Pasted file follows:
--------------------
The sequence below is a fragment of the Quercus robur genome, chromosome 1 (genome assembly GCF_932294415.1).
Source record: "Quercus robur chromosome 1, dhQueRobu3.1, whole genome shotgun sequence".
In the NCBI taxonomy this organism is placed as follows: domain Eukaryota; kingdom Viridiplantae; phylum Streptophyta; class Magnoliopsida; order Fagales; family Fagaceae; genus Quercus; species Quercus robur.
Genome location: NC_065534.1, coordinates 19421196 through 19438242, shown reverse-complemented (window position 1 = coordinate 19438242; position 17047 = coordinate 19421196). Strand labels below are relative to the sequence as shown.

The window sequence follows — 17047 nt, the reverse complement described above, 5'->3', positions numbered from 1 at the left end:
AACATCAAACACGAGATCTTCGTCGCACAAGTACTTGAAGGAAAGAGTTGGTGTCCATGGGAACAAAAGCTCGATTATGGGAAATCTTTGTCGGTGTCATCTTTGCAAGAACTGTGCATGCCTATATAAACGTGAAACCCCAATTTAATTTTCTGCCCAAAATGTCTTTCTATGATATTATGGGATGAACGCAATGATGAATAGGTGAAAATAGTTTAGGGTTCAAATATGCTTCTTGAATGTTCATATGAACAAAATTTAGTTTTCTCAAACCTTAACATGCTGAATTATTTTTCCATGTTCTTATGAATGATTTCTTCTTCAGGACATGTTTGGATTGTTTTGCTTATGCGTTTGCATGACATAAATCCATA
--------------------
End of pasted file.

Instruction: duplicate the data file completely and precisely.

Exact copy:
The sequence below is a fragment of the Quercus robur genome, chromosome 1 (genome assembly GCF_932294415.1).
Source record: "Quercus robur chromosome 1, dhQueRobu3.1, whole genome shotgun sequence".
In the NCBI taxonomy this organism is placed as follows: domain Eukaryota; kingdom Viridiplantae; phylum Streptophyta; class Magnoliopsida; order Fagales; family Fagaceae; genus Quercus; species Quercus robur.
Genome location: NC_065534.1, coordinates 19421196 through 19438242, shown reverse-complemented (window position 1 = coordinate 19438242; position 17047 = coordinate 19421196). Strand labels below are relative to the sequence as shown.

The window sequence follows — 17047 nt, the reverse complement described above, 5'->3', positions numbered from 1 at the left end:
AACATCAAACACGAGATCTTCGTCGCACAAGTACTTGAAGGAAAGAGTTGGTGTCCATGGGAACAAAAGCTCGATTATGGGAAATCTTTGTCGGTGTCATCTTTGCAAGAACTGTGCATGCCTATATAAACGTGAAACCCCAATTTAATTTTCTGCCCAAAATGTCTTTCTATGATATTATGGGATGAACGCAATGATGAATAGGTGAAAATAGTTTAGGGTTCAAATATGCTTCTTGAATGTTCATATGAACAAAATTTAGTTTTCTCAAACCTTAACATGCTGAATTATTTTTCCATGTTCTTATGAATGATTTCTTCTTCAGGACATGTTTGGATTGTTTTGCTTATGCGTTTGCATGACATAAATCCATA